I think next weekend we'll actually begin some planting!  I have a few things to start from seed, but we'll also be buying some additional herbs, a few veggies and some flowers.  We've decided to add a large fern to the area where the palm tree formerly lived and we will surround that with … well, I guess I have a little more dreaming to do to figure that out!

A bee-bop, a boo-bop, a rhubarb pie!

A couple of weeks ago I was discussing pie with a co-worker.  Why?  I can't really remember what sparked the conversation, but I did glean a lot of really useful information!

I mentioned that I wasn't happy with the way my pies came out over the holidays.  He asked why and I said that, though the fillings were delicious, the crusts left much to be desired.  He said that, during his college years, he worked at a coffee shop called Polly's Pies, and he remembered baking an absolute TON of pies.  He said that for each pie crust, they would pre-bake the bottom crust by pricking the bottom of the crust with a fork, and then placing another pie pan over the crust instead of pie weights.  He said not only did this keep the pie crust from puffing on the bottom (as the any pie weight would do), the heat of the second pan helped bake the top of the bottom crust.  Huh.  I'd never even thought of that!  For that matter, I'd never used pie weights to pre-bake a pie crust (I know - shame on me!).

After that conversation I felt I had much to learn about pie baking, so I did a little investigation.  Each holiday season I use a variety of pie pans to bake my pies.  I did an internet search to see if there were recommendations on the best pie pans, and yep, indeed there were!  Not only that, I discovered that different types of vessels require more or less baking time depending on whether it's glass, ceramic or tin.  You would have thought that I would have known that after all of these years, but nope, in fact I'd never even given it a second thought.  No wonder I have iffy luck with my pies!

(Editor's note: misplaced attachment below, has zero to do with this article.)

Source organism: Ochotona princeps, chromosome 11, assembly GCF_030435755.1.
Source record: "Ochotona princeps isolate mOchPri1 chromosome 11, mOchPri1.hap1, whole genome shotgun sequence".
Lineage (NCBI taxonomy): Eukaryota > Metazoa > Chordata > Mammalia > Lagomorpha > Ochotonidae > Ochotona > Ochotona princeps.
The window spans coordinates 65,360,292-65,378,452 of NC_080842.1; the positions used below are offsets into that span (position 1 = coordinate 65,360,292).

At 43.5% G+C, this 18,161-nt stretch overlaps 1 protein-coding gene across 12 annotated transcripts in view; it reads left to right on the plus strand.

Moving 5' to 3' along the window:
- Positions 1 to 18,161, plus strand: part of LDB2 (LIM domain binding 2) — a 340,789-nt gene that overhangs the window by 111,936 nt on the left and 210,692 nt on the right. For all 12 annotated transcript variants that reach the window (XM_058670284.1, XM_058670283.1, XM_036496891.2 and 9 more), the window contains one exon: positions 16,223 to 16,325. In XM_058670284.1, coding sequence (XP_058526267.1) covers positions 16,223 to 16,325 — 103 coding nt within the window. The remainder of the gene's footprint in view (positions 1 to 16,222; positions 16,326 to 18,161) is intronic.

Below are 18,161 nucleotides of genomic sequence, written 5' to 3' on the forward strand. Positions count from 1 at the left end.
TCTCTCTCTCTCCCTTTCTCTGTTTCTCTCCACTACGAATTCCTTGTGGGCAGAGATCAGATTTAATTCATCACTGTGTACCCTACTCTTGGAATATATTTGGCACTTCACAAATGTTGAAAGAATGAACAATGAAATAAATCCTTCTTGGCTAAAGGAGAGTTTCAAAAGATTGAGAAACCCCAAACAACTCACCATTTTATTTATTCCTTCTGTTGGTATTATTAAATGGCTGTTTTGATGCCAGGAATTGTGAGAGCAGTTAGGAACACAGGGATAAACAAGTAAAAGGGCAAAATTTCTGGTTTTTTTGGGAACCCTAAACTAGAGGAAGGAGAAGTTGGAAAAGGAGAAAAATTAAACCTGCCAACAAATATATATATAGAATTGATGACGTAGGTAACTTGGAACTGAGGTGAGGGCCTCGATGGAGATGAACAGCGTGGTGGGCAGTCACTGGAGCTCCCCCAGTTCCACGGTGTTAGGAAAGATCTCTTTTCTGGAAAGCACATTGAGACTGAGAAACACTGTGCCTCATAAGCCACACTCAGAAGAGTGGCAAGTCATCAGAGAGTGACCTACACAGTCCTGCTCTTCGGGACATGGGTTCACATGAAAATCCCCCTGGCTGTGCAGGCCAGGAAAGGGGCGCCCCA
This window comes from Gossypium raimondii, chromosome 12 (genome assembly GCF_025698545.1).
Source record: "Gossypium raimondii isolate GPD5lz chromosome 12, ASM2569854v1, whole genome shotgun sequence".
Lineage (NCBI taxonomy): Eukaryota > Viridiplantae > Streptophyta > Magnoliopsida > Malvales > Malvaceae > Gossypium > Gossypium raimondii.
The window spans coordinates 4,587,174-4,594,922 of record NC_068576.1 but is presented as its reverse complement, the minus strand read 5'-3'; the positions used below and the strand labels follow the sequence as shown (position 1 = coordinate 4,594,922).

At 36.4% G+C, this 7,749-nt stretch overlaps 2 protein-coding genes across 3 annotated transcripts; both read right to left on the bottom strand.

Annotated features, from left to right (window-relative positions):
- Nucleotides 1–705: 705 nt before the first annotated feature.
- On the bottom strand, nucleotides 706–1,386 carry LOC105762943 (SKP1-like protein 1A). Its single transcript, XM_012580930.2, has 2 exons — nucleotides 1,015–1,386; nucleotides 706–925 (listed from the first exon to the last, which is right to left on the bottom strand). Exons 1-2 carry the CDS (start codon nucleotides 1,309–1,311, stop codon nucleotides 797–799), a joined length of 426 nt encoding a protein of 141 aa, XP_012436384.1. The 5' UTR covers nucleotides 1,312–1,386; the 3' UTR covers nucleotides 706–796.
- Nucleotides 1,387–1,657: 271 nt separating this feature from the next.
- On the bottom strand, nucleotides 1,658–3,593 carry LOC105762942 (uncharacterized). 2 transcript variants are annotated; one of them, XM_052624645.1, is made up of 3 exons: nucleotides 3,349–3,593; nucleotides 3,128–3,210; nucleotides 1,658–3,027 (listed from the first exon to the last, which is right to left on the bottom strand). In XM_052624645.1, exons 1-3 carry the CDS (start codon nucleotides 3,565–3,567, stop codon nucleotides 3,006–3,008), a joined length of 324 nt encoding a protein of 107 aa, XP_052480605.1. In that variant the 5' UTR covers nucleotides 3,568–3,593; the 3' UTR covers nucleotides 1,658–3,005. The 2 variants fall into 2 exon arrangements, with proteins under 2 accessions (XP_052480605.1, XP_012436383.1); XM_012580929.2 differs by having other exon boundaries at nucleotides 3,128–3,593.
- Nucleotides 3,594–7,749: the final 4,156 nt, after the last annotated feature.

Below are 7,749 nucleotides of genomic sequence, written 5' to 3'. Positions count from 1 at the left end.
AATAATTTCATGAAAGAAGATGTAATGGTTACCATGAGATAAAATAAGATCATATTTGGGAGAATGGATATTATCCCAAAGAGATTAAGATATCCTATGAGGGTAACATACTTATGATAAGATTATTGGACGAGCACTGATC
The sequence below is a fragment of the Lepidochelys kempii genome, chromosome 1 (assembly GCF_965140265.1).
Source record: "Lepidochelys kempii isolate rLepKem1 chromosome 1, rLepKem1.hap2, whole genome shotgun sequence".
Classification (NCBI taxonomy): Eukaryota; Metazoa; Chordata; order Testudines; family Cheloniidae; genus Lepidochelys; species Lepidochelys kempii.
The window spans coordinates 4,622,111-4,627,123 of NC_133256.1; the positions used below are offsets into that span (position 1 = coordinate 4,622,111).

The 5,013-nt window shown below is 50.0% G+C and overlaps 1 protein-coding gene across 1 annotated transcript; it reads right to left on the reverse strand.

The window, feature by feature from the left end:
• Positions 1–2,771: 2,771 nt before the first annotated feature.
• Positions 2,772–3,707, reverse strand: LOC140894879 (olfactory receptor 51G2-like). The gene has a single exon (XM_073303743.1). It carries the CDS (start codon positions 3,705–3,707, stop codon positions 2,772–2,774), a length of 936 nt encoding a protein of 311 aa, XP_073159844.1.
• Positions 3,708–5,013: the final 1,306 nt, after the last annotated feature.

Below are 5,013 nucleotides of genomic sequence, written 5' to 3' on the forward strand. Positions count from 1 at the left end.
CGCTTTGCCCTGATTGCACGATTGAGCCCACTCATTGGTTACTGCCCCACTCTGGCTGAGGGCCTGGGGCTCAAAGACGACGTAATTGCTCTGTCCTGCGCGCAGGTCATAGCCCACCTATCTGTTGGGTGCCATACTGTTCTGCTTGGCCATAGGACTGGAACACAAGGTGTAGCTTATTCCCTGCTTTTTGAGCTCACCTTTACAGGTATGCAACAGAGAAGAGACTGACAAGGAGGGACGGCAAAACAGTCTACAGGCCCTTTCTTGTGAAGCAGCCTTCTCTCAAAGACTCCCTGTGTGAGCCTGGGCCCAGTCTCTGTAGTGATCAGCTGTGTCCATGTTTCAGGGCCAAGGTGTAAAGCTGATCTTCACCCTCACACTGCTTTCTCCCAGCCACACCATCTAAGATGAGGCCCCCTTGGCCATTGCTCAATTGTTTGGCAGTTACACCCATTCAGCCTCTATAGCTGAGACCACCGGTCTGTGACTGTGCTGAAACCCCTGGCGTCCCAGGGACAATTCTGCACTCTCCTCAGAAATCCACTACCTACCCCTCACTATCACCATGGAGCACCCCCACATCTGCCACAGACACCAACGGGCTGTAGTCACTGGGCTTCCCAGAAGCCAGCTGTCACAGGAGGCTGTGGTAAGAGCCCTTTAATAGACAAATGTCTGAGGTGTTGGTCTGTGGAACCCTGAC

So.  With all of my new found knowledge, I baked a pie yesterday.  I knew what kind I was in the mood for ... what I couldn't stop thinking about, but I wasn't sure that Kevin would agree.  When I mentioned it to him, he got a huge smile and said "YES!".  YAHOO!  Rhubarb it is!  All I could think of were those delicious sweet/tart pies that grandma Maxwell used to bake.  They had the most delicious, flakey crust, and the filling was soo delicious, it would be both sweet and make your mouth pucker with it's tart flavor all at the same time.  Mmmm.  Pure deliciousness!

I used the clear glass pie plate that received the best reviews.  I couldn't find a pan that fit inside the pie plate, so I did end up using dried beans as pie weights - and they worked out just fine.  I used tapioca instead of cornstarch in the filling because that's what grandma always used.  I set the timer shy of the time indicated just to make sure it wouldn't burn.  I added time when it was clear that the pie wasn't quite baked to perfection yet.  And waited.  Patiently.  Sort of.

About 55 minutes later, I was rewarded with a golden brown pie whose crust appeared to be quite flakey and oozed just the right amount of pink sticky liquid over the side of the glass pan.  About an hour after dinner, we cut into the pie.  I was a bit nervous, but lo and behold, it was probably THE best pie I've ever made! The crust was perfectly done on the bottom - not doughy.  The sweet/tart filling was just as I remembered.  Warm pie served with a little side of vanilla ice cream that was just beginning to melt.  Oh man.  My mouth is watering just thinking about it!

It's funny how conversations evolve.  How just taking a few minutes to engage in a light-hearted discussion with a friend made me a better baker.  It allowed me learn something new from my friend and prompted me to get seek out some insight into a topic on which I thought I was pretty well versed.  It's true: you (CAN) learn something new every day!